4) Liquidity: need a clear, convincing plan (e.g. consortium funding “LTCM” model,
  possibly central bank support). Super-senior “DIP” financing could be a key tool

                                                                                        Slide 6
Other building blocks
Best legal foundation is likely a hybrid, using both statutory & contractual elements
   Confer key powers and responsibilities on home regulator
   Augment with contractual support (e.g. debt issued outside home country)
   Over time, could be supported by mutual recognition and other agreements
   Allows for a “building block” approach, which could be adopted nation by nation, rather than
    requiring a difficult initial multi-lateral agreement.

Legal process must be convincing & quick (e.g. a weekend) to ensure confidence.
 Process could allow for some ex post rebalancing of claims among classes, but overall
  recapitalization must be convincing to the market.
 Living Wills could be an extremely helpful preparatory tool – to ensure speed and efficacy

Trigger for bail-in should be very late - “non-viability” finding by lead regulator
 Equivalent to regulatory seizure – other normal private options exhausted
 Must precede legal bankruptcy to avoid acceleration of contracts /debt.
 Swap acceleration must be avoided; ISDA protocol process likely best route

International „ring-fencing“ must be avoided to keep franchise alive
 Bail-in can provide strong incentives for cooperation, even in crisis. It creates capital and
  liquidity – the 2 elements that a stressed host regulator needs most

                                                                                           Slide 7
Growing interest and support
Political/ regulatory:
                                                          Bank Associations:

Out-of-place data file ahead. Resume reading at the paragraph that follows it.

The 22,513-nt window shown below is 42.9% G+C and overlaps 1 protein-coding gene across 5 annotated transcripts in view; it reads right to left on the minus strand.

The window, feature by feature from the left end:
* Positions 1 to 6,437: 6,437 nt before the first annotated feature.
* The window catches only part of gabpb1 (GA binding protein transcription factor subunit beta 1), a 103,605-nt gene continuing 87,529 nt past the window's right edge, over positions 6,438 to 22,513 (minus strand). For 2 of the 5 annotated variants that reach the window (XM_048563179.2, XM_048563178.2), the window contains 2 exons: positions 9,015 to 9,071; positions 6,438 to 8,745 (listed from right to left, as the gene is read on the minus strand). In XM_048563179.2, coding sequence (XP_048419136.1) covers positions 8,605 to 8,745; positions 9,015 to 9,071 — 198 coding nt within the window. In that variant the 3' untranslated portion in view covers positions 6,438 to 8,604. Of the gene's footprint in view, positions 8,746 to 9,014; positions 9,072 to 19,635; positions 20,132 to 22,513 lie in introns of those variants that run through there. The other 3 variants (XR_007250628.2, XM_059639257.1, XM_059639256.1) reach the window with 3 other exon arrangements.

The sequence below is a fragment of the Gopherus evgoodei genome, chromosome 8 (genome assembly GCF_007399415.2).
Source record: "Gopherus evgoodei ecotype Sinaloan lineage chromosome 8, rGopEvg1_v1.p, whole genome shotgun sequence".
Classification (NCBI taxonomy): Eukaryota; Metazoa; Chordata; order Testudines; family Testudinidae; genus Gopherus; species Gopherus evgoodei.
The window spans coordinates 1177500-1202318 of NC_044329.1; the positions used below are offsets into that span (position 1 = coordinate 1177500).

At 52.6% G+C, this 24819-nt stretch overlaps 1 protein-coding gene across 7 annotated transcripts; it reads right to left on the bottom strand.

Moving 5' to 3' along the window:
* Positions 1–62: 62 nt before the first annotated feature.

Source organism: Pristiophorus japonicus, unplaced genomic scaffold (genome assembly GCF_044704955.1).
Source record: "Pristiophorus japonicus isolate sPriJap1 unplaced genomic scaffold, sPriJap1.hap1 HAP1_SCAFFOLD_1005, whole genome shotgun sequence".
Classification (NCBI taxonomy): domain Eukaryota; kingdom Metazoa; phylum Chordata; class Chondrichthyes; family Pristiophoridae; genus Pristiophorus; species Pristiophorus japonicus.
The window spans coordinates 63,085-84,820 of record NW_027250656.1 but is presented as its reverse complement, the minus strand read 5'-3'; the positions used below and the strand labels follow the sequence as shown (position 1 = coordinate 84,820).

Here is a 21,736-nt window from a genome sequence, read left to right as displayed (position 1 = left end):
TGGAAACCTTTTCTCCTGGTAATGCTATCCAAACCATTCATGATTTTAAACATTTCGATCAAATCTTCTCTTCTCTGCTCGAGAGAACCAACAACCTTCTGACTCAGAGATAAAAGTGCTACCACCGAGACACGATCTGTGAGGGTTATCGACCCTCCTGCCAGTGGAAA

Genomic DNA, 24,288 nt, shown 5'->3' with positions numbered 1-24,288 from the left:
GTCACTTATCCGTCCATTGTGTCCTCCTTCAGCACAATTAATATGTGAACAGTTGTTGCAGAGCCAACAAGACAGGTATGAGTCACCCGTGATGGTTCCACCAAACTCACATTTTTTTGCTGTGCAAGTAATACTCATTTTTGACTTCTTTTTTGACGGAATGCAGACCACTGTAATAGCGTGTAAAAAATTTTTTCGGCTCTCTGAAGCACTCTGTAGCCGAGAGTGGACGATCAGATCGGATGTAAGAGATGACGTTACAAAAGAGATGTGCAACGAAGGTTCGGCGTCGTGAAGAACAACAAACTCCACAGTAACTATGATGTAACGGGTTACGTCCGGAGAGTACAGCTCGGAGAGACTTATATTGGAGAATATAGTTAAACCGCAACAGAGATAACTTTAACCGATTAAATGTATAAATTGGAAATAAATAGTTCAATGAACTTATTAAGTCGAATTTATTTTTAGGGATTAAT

We called upon the FSB to . . develop
concrete policy to . . resolve systemically
important financial institutions by the Seoul
Summit. This should include . . contingent
capital, bail-in options . .
                  (Toronto G-20 Communiqué)

Effective regimes . . should include powers
that facilitate “going concern” capital and                     Recent Press
liability restructuring. . .
Statutory powers enabling the resolution           “probably the best idea out there right now”
authority to bail-in senior debt holders would                 (Financial Times, July)
expand the options for going concern
resolution . .       (Mario Draghi, Head of FSB)
                                                    “The bail-in idea deserves a strong push”
                                                      (Breaking Views / NY Times, September

Credit Research:                                      “a particularly intriguing idea kicking
                                                    around Basel is the concept of a "bail-in"
 JP Morgan, CreditSights,                               (Wall St Journal Editorial, September)

                                                                                                 Slide 8
Goals of a Bail-in regime

 Avoid government-backed bail-outs
   – Creates access to huge pool of potential equity in a crisis (2x – 5x larger)
   – Extra capital cushion can absorb losses much greater than 2008 crisis
   – Effectively forms a deep “resolution fund” funded by private capital

 Major reduction in systemic risk
   – Dramatically reduces cost of bank failure and contagion
   – Protects depositors, and key customer activities – should reduce runs
   – Could help solve the vexing problem of cross border resolution

 Better for the real economy - and likely a more durable reform
   – A more efficient, market-oriented alternative
   – Better market signals will help discipline management & inform regulators

                                                                               Slide 9